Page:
Health secretary 'deeply regrets' pain of NHS shutdown and warns restart will not be a 'flick of the switch' moment

Plans to restart NHS services during the Covid-19 outbreak will not be a “flick of the switch” moment, the health secretary has warned.
Jeane Freeman said she deeply regrets the pain and anguish caused by the NHS shutdown, but stressed there was no other choice.Jeane Freeman said she deeply regrets the pain and anguish caused by the NHS shutdown, but stressed there was no other choice.
Jeane Freeman said she deeply regrets the pain and anguish caused by the NHS shutdown, but stressed there was no other choice.

Jeane Freeman warned that the “epidemic is far from over,” and said that the progress made to date could easily go into reverse.

Outlining plans to deliver as many normal services as possible over the next 100 days, during which time the NHS will remain on an emergency footing, Ms Freeman said she personally regretted the suffering brought about by the widespread suspension that has been in place since the start of lockdown.

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Addressing a Holyrood debate on the next steps for the NHS, she said: “I am acutely aware that the rapid reconfiguration of our NHS was not without costs to other patients. We all increasingly understand the cost of dealing with this pandemic to our health and wellbeing.

“It has brought worry, continuing pain, and anxiety for many. Stopping large and important areas of healthcare was never a decision I would have taken if I felt I had any other choice.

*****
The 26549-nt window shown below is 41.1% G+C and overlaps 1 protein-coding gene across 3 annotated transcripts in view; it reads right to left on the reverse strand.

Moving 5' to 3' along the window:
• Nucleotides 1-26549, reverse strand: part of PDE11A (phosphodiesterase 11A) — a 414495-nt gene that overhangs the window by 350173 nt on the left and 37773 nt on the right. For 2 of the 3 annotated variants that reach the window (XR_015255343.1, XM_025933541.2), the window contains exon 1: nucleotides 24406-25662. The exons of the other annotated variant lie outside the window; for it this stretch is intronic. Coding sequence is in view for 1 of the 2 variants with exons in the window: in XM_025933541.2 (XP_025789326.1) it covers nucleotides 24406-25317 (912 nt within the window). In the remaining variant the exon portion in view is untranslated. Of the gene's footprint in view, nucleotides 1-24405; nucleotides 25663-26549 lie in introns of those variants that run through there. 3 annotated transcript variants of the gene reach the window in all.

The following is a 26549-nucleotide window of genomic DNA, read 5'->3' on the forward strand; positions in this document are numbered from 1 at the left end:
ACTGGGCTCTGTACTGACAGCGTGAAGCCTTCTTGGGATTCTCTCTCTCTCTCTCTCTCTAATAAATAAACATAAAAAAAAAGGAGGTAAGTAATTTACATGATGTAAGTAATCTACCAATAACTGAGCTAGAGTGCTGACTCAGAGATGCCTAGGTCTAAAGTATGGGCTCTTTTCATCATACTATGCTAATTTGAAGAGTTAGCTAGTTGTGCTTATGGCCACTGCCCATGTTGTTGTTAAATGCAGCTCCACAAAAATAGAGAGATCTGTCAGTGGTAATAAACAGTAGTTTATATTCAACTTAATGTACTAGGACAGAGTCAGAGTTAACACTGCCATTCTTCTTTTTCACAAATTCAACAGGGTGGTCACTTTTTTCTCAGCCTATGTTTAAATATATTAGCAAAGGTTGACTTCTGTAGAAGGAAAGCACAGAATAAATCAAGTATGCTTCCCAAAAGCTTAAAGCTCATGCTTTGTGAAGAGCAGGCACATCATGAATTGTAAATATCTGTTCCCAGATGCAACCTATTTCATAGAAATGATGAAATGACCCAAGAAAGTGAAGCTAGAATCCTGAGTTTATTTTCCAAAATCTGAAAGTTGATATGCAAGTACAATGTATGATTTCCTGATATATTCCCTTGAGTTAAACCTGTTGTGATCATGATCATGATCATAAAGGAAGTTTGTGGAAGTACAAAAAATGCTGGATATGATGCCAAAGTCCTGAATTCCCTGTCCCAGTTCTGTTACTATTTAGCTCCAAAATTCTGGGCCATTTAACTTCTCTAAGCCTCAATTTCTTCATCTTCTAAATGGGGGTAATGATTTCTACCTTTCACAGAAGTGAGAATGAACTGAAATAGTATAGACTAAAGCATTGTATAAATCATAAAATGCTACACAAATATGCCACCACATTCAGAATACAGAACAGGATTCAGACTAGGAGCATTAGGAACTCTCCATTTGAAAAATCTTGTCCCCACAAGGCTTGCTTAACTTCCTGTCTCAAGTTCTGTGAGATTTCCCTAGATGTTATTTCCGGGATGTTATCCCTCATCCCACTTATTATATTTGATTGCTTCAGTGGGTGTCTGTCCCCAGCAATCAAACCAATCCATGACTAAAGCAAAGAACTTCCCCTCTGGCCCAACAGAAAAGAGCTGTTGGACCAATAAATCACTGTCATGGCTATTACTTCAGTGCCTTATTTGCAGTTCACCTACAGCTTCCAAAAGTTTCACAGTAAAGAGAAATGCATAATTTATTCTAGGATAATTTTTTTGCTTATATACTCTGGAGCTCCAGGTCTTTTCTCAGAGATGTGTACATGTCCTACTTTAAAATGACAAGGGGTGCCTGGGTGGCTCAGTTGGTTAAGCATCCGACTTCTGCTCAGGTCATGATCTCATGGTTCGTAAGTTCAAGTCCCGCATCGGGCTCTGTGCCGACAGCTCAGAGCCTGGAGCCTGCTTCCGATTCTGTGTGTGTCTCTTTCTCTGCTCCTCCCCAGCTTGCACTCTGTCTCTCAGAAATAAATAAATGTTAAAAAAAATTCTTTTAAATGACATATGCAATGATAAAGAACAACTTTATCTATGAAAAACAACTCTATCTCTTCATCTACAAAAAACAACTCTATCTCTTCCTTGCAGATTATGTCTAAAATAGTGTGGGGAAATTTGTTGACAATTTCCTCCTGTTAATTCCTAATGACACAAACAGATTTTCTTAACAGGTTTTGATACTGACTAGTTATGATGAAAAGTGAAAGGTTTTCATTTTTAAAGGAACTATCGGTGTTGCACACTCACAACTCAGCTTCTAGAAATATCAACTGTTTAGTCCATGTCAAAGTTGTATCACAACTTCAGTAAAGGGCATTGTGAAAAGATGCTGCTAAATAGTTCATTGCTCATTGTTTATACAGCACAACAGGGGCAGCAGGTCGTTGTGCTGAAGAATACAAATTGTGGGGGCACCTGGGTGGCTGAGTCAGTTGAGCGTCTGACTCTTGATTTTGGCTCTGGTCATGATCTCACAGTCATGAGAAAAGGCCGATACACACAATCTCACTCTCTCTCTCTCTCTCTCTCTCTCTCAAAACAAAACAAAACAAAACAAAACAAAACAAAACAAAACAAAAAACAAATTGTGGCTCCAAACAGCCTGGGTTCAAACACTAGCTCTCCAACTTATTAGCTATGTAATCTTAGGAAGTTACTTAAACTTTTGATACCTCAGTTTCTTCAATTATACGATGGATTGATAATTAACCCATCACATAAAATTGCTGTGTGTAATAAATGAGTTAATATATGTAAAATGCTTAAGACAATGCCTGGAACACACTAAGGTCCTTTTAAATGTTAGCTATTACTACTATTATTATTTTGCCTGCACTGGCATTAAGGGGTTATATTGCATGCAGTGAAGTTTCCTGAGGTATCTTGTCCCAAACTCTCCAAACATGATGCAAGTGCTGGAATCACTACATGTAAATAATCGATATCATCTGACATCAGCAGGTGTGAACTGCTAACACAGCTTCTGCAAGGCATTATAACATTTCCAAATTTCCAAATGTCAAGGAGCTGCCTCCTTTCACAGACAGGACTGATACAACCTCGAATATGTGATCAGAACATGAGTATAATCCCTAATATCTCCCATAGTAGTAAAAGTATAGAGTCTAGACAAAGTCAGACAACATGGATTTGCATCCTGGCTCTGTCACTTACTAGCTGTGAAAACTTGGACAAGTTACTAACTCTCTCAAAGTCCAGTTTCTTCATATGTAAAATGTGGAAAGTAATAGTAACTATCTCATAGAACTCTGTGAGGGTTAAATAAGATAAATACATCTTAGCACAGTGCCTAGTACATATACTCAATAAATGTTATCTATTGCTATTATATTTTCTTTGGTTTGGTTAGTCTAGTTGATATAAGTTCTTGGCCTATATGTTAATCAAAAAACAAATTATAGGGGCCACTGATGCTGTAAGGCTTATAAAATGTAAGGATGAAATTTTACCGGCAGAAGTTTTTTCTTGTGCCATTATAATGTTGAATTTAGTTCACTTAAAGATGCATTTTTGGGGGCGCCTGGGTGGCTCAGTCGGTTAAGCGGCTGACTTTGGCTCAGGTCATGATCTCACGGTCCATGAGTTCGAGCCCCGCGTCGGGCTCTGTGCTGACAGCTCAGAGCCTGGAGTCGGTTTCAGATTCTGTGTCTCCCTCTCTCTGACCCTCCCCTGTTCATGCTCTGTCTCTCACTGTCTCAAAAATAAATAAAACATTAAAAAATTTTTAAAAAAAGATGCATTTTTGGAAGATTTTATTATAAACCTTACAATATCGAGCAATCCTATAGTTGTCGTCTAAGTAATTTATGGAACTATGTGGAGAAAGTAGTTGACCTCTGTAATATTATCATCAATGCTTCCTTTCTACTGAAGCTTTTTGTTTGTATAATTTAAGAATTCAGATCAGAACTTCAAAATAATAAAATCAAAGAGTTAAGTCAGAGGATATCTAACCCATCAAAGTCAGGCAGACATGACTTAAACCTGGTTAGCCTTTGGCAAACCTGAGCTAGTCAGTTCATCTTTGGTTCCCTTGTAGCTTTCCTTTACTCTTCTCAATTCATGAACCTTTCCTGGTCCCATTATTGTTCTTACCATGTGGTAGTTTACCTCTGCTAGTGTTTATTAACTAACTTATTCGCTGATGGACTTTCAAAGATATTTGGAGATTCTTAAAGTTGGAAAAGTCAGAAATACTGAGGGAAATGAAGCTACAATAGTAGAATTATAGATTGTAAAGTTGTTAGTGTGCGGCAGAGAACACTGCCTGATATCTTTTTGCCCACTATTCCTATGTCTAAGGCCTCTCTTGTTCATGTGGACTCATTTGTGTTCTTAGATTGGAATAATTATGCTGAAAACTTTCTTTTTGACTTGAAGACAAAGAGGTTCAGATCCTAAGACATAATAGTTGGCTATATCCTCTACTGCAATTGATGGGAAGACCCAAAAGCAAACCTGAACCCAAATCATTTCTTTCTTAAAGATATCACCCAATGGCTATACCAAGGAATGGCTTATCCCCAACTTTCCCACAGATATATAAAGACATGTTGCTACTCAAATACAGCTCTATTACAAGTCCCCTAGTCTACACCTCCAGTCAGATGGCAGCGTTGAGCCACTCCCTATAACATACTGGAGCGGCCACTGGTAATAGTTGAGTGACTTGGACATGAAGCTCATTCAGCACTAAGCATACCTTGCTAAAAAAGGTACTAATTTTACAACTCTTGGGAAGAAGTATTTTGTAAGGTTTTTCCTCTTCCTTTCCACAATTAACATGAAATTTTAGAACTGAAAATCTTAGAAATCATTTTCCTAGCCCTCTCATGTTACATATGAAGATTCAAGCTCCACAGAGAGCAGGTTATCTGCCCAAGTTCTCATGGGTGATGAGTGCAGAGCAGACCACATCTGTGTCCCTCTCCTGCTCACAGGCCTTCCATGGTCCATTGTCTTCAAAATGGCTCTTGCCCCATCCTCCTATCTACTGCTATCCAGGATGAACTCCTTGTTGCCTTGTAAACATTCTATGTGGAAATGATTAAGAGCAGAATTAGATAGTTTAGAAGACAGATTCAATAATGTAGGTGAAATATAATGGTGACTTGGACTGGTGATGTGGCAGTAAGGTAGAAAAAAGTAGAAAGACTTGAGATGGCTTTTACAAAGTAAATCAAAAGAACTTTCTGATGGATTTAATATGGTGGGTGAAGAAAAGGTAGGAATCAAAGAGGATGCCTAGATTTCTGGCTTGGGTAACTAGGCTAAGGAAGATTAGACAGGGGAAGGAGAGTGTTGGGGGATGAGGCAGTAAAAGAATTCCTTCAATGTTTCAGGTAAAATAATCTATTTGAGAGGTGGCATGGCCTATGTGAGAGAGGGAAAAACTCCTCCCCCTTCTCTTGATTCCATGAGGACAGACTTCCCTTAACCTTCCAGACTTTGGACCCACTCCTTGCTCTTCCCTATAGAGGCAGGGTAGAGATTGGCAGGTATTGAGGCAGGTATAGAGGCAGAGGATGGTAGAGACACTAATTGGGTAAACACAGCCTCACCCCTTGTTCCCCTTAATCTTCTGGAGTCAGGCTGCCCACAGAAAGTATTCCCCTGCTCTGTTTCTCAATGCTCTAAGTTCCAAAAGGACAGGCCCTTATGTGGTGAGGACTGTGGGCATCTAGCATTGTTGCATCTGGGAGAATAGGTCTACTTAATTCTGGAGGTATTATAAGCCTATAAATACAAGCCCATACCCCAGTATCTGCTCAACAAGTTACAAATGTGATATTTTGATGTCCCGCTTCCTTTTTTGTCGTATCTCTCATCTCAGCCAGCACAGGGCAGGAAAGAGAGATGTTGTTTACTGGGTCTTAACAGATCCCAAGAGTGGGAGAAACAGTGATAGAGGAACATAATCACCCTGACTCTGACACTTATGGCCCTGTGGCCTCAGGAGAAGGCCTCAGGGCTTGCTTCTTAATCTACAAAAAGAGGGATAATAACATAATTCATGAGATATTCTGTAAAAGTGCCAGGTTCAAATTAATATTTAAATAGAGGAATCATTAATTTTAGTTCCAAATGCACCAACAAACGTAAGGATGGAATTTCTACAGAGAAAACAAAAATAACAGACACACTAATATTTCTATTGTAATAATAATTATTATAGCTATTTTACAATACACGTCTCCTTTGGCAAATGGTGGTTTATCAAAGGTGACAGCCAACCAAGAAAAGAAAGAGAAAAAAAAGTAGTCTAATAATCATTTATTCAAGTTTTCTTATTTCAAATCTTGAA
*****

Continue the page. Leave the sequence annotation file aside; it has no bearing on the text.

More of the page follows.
“I deeply regret the pain and the anguish that causes, but there was no other choice. Lives were, and still do, remain at stake.”

Ms Freeman said that the gains made in tackling the spread of the virus were “painfully fragile,” and it would “not take much” for them to be overturned, and ultimately reversed.

“We will start to remobilise the NHS, but I have to be clear that this will be no flick of the switch moment,” she explained.

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“Remobilising in these circumstances, where the virus is still with us, and the impact of changes in restrictions need to be carefully and continuously monitored, is a complex undertaking, balancing many factors, some of which will change over time.”

The restart process, she went on, constituted a “long term” and “complex” exercise, with services only resuming when it was as safe as possible for them to do so.

Other elements to the strategy, she said, would involve continuing to deal with Covid-19, and preparing the NHS for the upcoming winter season, including replenishing stockpiles.

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Ms Freeman confirmed GP services will begin to be more available and the pharmacy first service is being rolled out. A phased reintroduction of dental services will also take place over the course of this month.

Ms Freeman also said it was vital that NHS staff were supported and given adequate recovery time throughout the entire process.